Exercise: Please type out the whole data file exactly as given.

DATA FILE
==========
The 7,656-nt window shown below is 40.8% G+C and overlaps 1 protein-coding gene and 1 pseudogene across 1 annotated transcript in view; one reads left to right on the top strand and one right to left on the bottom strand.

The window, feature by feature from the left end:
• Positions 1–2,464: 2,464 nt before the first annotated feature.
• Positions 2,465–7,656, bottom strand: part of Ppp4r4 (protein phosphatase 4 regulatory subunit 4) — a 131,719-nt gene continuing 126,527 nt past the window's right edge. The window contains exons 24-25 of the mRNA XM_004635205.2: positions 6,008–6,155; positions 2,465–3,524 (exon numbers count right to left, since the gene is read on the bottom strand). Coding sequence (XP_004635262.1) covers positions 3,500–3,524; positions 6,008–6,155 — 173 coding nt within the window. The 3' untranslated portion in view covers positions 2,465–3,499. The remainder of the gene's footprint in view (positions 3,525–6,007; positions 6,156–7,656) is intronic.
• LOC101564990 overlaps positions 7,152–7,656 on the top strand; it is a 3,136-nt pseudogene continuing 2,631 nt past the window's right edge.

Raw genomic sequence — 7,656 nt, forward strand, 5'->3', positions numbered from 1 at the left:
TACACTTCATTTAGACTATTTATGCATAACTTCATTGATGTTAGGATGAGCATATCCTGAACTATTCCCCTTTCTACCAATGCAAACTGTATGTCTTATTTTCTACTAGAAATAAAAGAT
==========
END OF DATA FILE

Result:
The 7,656-nt window shown below is 40.8% G+C and overlaps 1 protein-coding gene and 1 pseudogene across 1 annotated transcript in view; one reads left to right on the top strand and one right to left on the bottom strand.

The window, feature by feature from the left end:
• Positions 1–2,464: 2,464 nt before the first annotated feature.
• Positions 2,465–7,656, bottom strand: part of Ppp4r4 (protein phosphatase 4 regulatory subunit 4) — a 131,719-nt gene continuing 126,527 nt past the window's right edge. The window contains exons 24-25 of the mRNA XM_004635205.2: positions 6,008–6,155; positions 2,465–3,524 (exon numbers count right to left, since the gene is read on the bottom strand). Coding sequence (XP_004635262.1) covers positions 3,500–3,524; positions 6,008–6,155 — 173 coding nt within the window. The 3' untranslated portion in view covers positions 2,465–3,499. The remainder of the gene's footprint in view (positions 3,525–6,007; positions 6,156–7,656) is intronic.
• LOC101564990 overlaps positions 7,152–7,656 on the top strand; it is a 3,136-nt pseudogene continuing 2,631 nt past the window's right edge.

Raw genomic sequence — 7,656 nt, forward strand, 5'->3', positions numbered from 1 at the left:
TACACTTCATTTAGACTATTTATGCATAACTTCATTGATGTTAGGATGAGCATATCCTGAACTATTCCCCTTTCTACCAATGCAAACTGTATGTCTTATTTTCTACTAGAAATAAAAGAT